The polluter-pays principle is a fundamental tenet of environmental pricing policy to ensure that damage inflicted by an activity is reflected in the cost of doing business. Carbon pricing is the implementation of the polluter pays principle for greenhouse gases, usually in the form of either a carbon tax or a requirement to purchase permits to pollute, commonly referred to as a cap and trade or emissions trading scheme.
A robust, predictable and rising carbon price is needed to reflect the true cost on society of greenhouse gas emissions. We need a clear signal to industry to reduce pollution more rapidly, invest in climate-friendly alternatives, and spur further low-carbon innovation.
More and more countries have started to price carbon through cap and trade systems or a carbon tax as an incentive to reduce pollution, but the majority of carbon prices around the world are too low to reduce emissions fast enough to limit global warming to safer levels.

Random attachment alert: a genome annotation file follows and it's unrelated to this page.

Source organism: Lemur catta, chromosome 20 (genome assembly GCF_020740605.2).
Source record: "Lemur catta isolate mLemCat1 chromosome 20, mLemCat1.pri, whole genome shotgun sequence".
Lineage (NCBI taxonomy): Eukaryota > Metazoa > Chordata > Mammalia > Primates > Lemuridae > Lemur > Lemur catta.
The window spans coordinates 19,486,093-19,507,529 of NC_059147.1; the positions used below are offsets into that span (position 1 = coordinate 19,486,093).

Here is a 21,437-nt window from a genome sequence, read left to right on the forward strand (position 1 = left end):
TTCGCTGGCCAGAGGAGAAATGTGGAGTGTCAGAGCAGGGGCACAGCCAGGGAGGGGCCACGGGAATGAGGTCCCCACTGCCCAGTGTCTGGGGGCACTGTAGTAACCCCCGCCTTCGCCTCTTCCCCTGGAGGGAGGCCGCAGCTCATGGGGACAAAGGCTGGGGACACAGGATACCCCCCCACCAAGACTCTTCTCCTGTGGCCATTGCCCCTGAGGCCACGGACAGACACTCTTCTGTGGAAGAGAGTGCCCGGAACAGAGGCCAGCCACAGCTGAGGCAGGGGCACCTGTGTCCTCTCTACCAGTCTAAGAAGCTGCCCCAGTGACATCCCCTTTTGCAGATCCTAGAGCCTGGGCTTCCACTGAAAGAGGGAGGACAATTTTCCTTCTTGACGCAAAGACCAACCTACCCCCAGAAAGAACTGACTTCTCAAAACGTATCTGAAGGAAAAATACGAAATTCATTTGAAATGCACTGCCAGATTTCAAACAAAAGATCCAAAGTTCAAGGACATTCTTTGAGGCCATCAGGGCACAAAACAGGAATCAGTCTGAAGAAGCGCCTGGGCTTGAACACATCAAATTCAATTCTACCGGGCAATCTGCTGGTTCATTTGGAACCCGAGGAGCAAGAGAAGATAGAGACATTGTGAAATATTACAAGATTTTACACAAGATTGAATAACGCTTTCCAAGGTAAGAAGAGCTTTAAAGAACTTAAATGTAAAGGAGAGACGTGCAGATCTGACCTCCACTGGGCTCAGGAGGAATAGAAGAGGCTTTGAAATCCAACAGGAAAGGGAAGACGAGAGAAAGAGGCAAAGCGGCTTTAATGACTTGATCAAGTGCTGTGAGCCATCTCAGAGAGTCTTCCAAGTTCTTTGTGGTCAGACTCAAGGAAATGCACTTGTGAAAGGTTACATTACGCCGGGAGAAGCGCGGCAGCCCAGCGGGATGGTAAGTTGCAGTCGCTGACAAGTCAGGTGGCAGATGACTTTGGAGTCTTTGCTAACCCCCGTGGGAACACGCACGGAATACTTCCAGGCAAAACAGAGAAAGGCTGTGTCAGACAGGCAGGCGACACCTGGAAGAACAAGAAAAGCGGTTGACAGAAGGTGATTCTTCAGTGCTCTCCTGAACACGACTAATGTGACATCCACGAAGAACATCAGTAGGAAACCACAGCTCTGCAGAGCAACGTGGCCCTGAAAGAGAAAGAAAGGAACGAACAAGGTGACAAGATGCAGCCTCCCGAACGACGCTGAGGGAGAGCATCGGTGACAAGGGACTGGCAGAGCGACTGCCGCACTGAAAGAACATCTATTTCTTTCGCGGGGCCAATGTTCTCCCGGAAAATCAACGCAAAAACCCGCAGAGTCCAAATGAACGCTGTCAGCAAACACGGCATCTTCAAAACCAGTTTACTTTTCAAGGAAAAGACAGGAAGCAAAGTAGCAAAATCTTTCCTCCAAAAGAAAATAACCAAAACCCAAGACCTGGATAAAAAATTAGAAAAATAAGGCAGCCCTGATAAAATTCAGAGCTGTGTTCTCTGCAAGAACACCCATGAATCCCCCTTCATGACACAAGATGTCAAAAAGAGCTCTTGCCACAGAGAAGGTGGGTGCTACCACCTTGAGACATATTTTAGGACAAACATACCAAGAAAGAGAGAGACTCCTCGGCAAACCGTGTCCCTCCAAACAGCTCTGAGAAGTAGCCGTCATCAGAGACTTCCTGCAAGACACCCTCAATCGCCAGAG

If implemented correctly, carbon pricing can offer significant co-benefits including reducing air pollutants, generating revenues for climate measures and a just transition, fighting energy poverty or reducing other taxes.
Carbon Market Watch follows carbon pricing developments across the world, uncovers policy loopholes and advocates for strong carbon pricing measures as part of the policy mix to stop the climate crisis.
News, Press & Publications
14 Jul 2021
European carbon market does not move with the climate urgency of our times
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Two Shades of Green: How hot air forest credits are being used to avoid carbon taxes in Colombia
30 Jun 2021